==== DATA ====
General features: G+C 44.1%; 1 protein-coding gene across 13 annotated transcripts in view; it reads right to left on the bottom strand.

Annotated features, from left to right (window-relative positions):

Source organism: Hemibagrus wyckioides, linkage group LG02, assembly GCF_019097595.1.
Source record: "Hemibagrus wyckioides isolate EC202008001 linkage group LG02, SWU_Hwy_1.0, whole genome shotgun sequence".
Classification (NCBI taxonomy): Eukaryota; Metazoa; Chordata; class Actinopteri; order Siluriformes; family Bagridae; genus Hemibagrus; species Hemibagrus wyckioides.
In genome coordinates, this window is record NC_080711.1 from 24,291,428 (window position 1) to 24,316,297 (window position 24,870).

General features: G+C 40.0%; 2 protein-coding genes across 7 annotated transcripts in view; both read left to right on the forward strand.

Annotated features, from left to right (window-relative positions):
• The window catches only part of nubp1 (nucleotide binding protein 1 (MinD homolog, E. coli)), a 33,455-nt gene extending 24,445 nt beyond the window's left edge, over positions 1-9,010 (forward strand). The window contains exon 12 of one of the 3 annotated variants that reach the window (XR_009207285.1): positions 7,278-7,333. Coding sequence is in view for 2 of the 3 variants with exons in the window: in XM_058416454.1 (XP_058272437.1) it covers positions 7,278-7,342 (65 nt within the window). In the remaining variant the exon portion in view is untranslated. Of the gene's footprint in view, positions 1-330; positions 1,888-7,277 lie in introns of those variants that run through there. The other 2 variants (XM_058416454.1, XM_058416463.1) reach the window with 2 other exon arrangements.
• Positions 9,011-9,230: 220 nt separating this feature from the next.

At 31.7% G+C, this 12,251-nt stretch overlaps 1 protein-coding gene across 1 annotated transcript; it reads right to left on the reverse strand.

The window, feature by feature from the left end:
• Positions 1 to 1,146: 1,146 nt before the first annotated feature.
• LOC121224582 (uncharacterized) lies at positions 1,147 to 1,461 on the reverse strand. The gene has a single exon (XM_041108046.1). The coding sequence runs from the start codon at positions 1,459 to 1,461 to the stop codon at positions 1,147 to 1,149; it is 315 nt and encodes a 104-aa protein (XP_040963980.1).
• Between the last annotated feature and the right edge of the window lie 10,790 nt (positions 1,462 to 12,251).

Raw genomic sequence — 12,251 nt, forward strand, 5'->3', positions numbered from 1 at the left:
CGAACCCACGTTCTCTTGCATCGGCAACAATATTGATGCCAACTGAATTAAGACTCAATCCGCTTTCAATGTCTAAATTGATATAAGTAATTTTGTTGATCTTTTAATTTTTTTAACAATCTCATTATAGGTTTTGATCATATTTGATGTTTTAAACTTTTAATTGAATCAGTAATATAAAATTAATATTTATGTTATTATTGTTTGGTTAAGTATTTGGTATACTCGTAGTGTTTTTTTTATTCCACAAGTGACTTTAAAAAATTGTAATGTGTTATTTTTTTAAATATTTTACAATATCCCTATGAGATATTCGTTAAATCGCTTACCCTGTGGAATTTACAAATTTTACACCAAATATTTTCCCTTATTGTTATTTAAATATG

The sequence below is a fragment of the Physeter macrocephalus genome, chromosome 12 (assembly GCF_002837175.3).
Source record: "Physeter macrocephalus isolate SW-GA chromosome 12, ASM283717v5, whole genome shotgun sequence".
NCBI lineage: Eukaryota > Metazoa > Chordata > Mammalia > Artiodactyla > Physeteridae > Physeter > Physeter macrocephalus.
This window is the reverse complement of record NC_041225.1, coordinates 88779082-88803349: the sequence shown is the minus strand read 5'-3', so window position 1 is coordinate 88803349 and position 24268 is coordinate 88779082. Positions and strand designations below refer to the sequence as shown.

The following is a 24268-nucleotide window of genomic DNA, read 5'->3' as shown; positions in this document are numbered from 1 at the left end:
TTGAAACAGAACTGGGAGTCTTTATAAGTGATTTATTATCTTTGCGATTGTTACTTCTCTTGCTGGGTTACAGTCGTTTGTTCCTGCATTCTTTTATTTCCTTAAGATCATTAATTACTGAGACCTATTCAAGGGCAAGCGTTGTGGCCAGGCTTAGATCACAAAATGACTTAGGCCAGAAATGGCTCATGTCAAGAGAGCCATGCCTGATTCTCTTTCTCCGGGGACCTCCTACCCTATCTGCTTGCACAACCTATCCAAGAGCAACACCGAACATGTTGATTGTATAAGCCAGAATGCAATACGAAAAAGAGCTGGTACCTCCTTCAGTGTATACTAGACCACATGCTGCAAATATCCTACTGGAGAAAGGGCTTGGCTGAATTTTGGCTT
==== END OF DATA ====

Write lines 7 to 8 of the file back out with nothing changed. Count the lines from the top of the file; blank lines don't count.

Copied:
General features: G+C 40.0%; 2 protein-coding genes across 7 annotated transcripts in view; both read left to right on the forward strand.

Annotated features, from left to right (window-relative positions):